Top 10 tech toys to blow your tax refund on

Sure, you could invest it, but this is more fun

For some of us, it's that magical time of year. Better than the winter holidays, better than Father's or Mother's Day -- even better than your own birthday.

I speak, of course, about tax time. For the lucky masses getting a refund, cash coming back from the government feels like free money.

According to the Internal Revenue Service, the average taxpayer will receive about $2,300 back from the federal government. And, this year, starting in May, the U.S. Treasury is shelling out an economic stimulus payment of $600 per eligible taxpayer ($1,200 for couples filing jointly) and an additional $300 for each eligible child under 17.

Sure, you could squirrel that cash away, put it toward savings or retirement, or commit some other unnatural and responsible act. But why not treat yourself to something unnecessary and electronic? Here's your guide.

Optimus Maximus keyboard

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Optimus Maximus keyboard

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You can buy a cheap keyboard for $20 just about anywhere computer stuff is sold. But why not opt for envy-producing excess in your keyboard? Nothing says "I'm better than you" like a coveted Optimus Maximus keyboard.

The keyboard, which was created by Russian design studio Art. Lebedev, has tiny 48-by-48-pixel, 65,536-color OLED displays on the top of the individual motionless keys. Use an included utility to program what each key will display.

You can use multiple "layouts" -- for example, keys with an appearance and function optimized for specific PC games or applications or any given language. Click here for a demo.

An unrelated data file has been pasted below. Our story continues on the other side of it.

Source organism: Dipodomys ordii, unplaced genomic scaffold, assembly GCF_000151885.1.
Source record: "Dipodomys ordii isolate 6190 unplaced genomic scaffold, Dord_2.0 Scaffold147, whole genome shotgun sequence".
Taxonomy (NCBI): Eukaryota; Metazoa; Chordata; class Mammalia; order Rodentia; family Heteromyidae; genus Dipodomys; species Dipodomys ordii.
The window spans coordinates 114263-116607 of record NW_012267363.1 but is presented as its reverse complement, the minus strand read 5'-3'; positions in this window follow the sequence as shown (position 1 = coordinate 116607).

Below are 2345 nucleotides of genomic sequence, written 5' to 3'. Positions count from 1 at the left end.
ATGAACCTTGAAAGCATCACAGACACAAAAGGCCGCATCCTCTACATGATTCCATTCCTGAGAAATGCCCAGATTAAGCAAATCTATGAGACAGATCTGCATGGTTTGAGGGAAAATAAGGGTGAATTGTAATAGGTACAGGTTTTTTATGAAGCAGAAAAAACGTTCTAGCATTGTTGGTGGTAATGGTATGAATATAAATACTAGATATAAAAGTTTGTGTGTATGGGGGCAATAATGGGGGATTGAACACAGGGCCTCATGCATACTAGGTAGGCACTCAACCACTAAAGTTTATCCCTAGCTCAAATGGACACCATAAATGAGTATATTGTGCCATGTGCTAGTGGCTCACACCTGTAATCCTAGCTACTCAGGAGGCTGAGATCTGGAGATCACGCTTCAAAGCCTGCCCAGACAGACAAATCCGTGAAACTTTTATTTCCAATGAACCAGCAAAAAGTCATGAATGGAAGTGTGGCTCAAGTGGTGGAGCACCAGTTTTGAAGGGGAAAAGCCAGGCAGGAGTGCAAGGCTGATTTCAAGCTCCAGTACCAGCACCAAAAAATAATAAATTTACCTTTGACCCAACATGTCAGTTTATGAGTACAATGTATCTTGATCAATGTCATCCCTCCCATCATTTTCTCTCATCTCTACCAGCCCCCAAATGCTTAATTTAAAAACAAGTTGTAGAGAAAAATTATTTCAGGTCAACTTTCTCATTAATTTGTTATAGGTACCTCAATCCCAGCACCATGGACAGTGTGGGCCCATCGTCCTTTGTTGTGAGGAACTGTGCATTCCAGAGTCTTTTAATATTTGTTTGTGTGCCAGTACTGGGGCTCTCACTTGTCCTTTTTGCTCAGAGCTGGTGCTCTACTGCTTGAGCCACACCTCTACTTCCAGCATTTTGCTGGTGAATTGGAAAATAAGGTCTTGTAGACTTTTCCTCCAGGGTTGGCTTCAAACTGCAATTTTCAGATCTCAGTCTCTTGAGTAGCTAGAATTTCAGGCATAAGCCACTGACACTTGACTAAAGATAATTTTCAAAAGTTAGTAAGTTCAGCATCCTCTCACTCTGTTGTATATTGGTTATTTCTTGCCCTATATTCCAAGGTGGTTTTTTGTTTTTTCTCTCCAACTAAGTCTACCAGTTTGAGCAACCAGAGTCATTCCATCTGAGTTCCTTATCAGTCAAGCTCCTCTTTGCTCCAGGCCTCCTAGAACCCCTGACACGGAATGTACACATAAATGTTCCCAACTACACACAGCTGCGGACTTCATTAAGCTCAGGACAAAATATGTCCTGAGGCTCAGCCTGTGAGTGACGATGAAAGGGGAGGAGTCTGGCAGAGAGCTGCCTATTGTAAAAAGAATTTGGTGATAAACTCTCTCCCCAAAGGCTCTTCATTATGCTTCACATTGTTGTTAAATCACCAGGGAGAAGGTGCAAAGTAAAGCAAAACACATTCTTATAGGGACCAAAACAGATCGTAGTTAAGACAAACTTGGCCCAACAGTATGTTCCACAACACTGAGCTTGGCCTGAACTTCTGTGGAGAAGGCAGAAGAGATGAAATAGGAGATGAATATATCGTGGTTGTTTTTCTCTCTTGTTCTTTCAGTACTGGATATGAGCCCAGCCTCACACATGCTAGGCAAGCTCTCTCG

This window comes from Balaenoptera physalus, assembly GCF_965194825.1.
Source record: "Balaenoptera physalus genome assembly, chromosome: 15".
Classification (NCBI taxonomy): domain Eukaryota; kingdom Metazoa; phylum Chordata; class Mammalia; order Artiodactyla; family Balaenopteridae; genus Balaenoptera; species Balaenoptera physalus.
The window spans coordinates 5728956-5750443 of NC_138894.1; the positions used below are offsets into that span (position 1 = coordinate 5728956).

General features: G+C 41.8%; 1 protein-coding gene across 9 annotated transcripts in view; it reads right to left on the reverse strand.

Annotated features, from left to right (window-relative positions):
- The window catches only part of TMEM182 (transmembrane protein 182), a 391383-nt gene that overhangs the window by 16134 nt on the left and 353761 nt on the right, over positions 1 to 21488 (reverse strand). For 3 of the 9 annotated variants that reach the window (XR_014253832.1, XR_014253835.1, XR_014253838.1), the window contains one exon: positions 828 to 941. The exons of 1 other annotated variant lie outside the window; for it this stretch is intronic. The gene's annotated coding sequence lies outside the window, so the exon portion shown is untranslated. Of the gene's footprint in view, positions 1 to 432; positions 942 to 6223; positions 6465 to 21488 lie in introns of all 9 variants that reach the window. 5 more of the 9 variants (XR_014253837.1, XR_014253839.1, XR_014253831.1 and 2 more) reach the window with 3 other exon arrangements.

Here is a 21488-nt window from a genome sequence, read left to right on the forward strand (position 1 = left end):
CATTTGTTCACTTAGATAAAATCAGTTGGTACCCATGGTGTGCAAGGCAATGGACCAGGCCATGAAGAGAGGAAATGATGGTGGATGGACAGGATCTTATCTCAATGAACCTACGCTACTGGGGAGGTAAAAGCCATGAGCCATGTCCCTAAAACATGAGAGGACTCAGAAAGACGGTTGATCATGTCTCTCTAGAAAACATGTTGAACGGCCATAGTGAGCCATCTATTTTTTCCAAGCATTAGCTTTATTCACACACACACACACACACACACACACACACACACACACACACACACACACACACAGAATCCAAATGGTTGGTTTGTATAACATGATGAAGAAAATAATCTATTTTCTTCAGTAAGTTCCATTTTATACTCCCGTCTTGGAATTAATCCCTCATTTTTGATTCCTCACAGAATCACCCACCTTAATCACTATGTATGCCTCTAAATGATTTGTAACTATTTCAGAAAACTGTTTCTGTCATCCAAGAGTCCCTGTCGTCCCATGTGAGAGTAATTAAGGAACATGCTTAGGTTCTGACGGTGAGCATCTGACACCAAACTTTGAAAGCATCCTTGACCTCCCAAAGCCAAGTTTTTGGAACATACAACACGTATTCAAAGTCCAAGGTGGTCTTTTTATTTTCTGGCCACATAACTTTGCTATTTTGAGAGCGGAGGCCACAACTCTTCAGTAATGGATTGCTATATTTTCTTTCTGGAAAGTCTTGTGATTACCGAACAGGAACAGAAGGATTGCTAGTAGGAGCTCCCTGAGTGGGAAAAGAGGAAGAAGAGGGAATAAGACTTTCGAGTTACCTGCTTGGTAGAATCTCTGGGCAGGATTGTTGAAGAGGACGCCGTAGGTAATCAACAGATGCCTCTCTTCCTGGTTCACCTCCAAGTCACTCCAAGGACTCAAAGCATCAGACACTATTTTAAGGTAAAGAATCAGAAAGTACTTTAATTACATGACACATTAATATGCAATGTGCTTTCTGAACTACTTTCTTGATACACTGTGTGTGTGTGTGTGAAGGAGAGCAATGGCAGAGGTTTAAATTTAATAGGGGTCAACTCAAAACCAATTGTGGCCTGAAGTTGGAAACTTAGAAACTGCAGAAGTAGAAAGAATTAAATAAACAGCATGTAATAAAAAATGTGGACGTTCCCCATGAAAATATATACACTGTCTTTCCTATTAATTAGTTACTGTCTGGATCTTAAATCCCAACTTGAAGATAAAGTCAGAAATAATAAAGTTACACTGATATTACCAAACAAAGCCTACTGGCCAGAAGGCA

You can purchase different versions of the keyboard with any varying number of keys activated -- 1, 10, 47 or all of them. The Optimus Maximus works with Windows or Mac OS.

Art. Lebedev Studio retail price: $462 - $1,564 (depending on configuration)

Sony PX-LX300USB turntable

Sony PX-LX300USB turntable

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Apple iTunes is great, but the truth is that some of the best music ever recorded has never been digitized. You can find incredible albums in local record stores, secondhand stores and maybe even your own basement.

The Sony PX-LX300USB is a brand-new, high-quality record turntable that plugs into a standard home stereo system for listening to records. But it also sports a USB cable. Plug it into your PC, and you can digitize those albums and convert them into MP3s that you can listen to on your iPod.

Sony MSRP: $150

Casio Exilim Pro EX-F1 high-speed digital camera

Casio Exilim Pro EX-F1 digital camera

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Let's face it. The reason your digital pictures suck has nothing to do with the number of megapixals in your camera. Even if you had a 30MB camera, you'd still capture your wife blinking, your kids just after they made that spectacular catch or the dog before he even jumps to catch the Frisbee.

That's why the Casio EX-F1 is so revolutionary. When you snap a photo, the camera doesn't take one, but 60 frames in a single second: 30 frames in the half-second after you press the button, and -- miraculously -- 30 frames in the half-second before you pressed it. Then, you can quickly scroll through those 60 frames, pick the perfect one and capture it for saving to the camera's storage.

Even the flash is fast; a secondary LED flash can keep up with that 60 frame-per-second rate. And video! How about shooting super slow-mo at 1,200 frames per second?

Casio retail price: $1,000

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